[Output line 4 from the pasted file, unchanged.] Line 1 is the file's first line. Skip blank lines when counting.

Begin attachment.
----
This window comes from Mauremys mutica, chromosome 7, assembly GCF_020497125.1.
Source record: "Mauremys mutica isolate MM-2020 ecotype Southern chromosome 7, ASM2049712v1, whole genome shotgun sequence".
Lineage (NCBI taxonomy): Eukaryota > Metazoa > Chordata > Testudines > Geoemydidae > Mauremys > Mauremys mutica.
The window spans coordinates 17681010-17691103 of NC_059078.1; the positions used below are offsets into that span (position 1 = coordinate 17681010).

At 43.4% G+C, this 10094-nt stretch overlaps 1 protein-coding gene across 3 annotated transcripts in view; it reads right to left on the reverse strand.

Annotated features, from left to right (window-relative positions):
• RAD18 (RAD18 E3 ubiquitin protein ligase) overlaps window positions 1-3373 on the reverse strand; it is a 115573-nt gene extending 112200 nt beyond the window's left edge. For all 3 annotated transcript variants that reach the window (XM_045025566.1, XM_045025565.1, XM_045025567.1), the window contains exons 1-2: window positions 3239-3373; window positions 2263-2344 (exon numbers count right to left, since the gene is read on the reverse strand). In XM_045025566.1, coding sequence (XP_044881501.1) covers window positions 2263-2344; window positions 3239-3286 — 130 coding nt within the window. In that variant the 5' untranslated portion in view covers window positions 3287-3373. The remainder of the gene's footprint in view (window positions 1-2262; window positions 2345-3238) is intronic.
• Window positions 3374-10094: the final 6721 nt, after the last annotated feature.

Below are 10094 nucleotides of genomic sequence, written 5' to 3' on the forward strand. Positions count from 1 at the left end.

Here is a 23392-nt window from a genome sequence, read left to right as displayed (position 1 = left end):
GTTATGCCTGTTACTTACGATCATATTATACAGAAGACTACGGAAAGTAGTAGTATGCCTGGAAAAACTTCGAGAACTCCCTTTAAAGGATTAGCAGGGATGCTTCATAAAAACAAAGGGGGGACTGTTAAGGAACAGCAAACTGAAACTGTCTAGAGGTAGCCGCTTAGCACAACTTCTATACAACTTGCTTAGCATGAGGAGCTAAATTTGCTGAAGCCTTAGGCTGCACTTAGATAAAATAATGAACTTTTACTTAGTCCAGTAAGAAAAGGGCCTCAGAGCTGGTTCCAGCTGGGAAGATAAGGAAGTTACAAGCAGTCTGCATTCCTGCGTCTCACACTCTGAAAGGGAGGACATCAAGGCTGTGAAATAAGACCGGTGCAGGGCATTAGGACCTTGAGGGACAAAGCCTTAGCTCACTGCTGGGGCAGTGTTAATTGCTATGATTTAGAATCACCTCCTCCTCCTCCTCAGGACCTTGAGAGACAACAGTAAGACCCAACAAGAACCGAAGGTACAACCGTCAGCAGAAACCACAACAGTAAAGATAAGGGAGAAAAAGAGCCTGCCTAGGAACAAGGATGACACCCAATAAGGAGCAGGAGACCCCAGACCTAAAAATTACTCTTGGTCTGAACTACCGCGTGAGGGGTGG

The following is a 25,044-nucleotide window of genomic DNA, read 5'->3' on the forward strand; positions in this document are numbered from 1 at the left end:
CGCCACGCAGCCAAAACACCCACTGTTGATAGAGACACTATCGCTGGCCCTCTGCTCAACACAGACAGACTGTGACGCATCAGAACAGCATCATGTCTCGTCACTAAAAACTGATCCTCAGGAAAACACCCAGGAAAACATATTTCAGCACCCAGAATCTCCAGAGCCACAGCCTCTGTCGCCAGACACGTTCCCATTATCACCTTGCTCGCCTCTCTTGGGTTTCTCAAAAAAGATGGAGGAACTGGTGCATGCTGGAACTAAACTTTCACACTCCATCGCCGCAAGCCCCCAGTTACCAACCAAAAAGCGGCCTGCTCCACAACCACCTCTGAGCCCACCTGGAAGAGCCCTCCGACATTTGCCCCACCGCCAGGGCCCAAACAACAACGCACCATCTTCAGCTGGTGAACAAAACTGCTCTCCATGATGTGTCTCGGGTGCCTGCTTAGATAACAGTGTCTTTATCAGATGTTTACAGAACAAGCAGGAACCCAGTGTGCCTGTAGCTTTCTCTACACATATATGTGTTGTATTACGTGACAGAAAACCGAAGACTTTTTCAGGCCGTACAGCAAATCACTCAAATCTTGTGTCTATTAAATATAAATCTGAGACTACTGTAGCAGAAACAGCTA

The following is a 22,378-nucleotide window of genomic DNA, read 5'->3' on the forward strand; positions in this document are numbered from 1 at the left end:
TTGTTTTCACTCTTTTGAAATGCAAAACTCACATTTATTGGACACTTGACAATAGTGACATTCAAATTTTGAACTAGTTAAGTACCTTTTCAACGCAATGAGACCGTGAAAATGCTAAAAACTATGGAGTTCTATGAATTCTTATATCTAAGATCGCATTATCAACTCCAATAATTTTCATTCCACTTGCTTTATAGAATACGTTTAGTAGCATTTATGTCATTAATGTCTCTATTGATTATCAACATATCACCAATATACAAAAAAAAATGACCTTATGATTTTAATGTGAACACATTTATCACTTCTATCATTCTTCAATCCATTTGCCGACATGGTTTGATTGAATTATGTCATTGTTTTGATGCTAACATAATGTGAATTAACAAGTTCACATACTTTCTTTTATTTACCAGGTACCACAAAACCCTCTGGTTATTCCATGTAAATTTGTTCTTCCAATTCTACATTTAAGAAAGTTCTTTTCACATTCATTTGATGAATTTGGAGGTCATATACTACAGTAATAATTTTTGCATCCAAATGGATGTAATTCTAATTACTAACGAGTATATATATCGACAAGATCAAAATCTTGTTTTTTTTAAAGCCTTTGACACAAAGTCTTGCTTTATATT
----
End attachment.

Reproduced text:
The window spans coordinates 17681010-17691103 of NC_059078.1; the positions used below are offsets into that span (position 1 = coordinate 17681010).